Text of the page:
Gourmet Cheese Plate

When Hope began High School, Janine accepted a part-time office position working for a general practioner in their small town. Dr. Sullivan was wonderful to work with and Janine thrived in her position and eventually became the Office Manager. Dr. Sullivan was an old school practitioner; he liked paper files and still made house calls for some of his elderly patients. When he retired and sold the practice four years later, the new young doctor opted to hire his own staff rendering Janine unemployed.

When the time came, Hope was accepted to multiple Universities but was offered a partial scholarship to the New England Conservatory of Music in Boston, Massachusetts. The school was an excellent fit for Hope and was close enough for her to come home whenever she wished, which Janine assumed would be often. Carl insisted they could not afford the tuition unless Janine found a new position. With her limited computer skills, the only job Janine could find was as a receptionist for the law firm Stuart, Craig and Glenn, PLC in Providence. Although Janine was not thrilled about commuting to the city, for Hope she was willing to make any sacrifice. The lawyers of the firm, Bob Stuart, Steve Craig and Alan Glenn were all very professional and driven. Janine thought it unusual that all three men had two first names and it brought back a bad memory. Her freshman year in high school, a boy in her class with two first names, Jason Logan, incessantly teased her and coined the knick name, “Skinny Jinny” which had followed her through all four years.

On her first day at the firm, Janine was both nervous and excited. Attorney Glenn accidentally referred to her as Jean. Janine tried to correct him at the time, but he interrupted her and ever since has identified her as Jean. Janine’s one and only friend in the firm, Amy Brown, the Human Resources Assistant, often told Janine she should set him straight. Janine just never saw the point, except that there were times when Attorney Glenn became annoyed that Janine did not answer when he asked for things. It made for an awkward situation. 

While the other office girls, the paralegals and administrative assistants went to lunch together every day from 12-1 p.m., Janine was never asked to join. She had to cover the phones at all times. The firm believed having a “live” receptionist set them apart from the other firms and gave them a personal touch. Janine’s lunch break was from 11a.m.-12:00 p.m. when call volume was the lowest, yet she was still expected to answer if the phone rang.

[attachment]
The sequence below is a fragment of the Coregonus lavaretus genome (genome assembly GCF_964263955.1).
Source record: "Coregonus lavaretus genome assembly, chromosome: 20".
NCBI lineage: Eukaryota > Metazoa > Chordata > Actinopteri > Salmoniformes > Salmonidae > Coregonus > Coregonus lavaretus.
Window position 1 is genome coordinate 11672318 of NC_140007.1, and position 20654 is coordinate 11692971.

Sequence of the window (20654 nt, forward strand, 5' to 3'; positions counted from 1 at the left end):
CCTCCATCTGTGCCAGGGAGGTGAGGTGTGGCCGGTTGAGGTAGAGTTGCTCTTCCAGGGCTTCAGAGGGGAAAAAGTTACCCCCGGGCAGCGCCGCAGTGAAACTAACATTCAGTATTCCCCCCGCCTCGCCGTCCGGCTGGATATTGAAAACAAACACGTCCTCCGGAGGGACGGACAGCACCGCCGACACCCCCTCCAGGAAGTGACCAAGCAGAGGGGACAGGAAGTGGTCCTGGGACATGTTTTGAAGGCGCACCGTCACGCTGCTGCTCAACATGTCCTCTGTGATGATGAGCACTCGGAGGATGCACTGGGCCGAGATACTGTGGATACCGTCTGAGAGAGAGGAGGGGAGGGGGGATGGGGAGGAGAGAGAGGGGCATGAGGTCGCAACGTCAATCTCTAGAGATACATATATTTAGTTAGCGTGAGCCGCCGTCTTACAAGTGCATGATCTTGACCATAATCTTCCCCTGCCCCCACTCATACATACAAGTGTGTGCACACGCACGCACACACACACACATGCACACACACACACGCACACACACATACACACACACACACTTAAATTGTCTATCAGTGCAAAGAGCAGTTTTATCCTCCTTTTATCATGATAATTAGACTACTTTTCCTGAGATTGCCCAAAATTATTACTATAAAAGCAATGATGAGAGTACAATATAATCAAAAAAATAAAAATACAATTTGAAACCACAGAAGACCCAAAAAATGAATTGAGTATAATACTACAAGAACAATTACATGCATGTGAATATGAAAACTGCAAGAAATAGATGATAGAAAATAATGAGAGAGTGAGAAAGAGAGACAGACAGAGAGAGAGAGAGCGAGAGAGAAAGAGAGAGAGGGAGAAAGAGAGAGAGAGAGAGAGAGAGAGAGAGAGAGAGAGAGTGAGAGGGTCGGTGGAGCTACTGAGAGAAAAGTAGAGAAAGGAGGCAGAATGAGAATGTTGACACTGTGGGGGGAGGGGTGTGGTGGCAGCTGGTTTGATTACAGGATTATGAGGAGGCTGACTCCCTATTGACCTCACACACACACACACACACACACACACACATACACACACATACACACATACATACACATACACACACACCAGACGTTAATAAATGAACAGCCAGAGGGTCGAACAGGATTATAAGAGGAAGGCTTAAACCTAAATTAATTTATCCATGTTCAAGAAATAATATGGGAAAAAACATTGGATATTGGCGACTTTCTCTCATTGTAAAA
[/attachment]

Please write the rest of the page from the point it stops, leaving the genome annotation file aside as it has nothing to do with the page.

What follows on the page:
On a daily basis Amy joined Janine at the front desk in the event that Janine was chewing when a call came in and she needed Amy to answer on her behalf. Janine had never had a friend quite like Amy. Amy lived for gossip and always had the latest scoop on their co-workers. Janine silently believed that when Amy shared these stories it was horribly unethical, but lunch was the highlight of her otherwise dull day. Janine brought her culinary delights to share as a way to thank Amy for her midday companionship. Over Taiwanese noodles, or sweet and spicy tofu, or lobster tacos with tangy lime sauce, Amy dished the dirt.

Seasonal Vegetables with Hummus and Bruchetta

Apparently Attorney Glenn was sleeping with one of the paralegals. His wife was suing him for divorce and it was very ugly. Attorney Stuart was suffering with some type of horrendous cancer and had been seeking treatment for some time. There was serious concern over the future welfare of the firm if anything happened to him because he brought in all of the largest clients. For Janine, the firm’s daily soap opera was infinitely more exciting than her lackluster life, rendered even more so now that Hope was away at school and rarely found time to come home.

Janine missed Hope terribly! She and Carl went to see every musical theatre production at the Conservatory, even if Hope only had a small role to play. It was one of the few things they did together as a couple. By her senior year at the Conservatory, there were only starring roles for Hope, and Janine realized that their little town of Portsmouth would never be big enough to hold her shining star. She began to panic at the thought of Hope never returning home. Their quaint little house already felt enormous as result of Janine’s loneliness.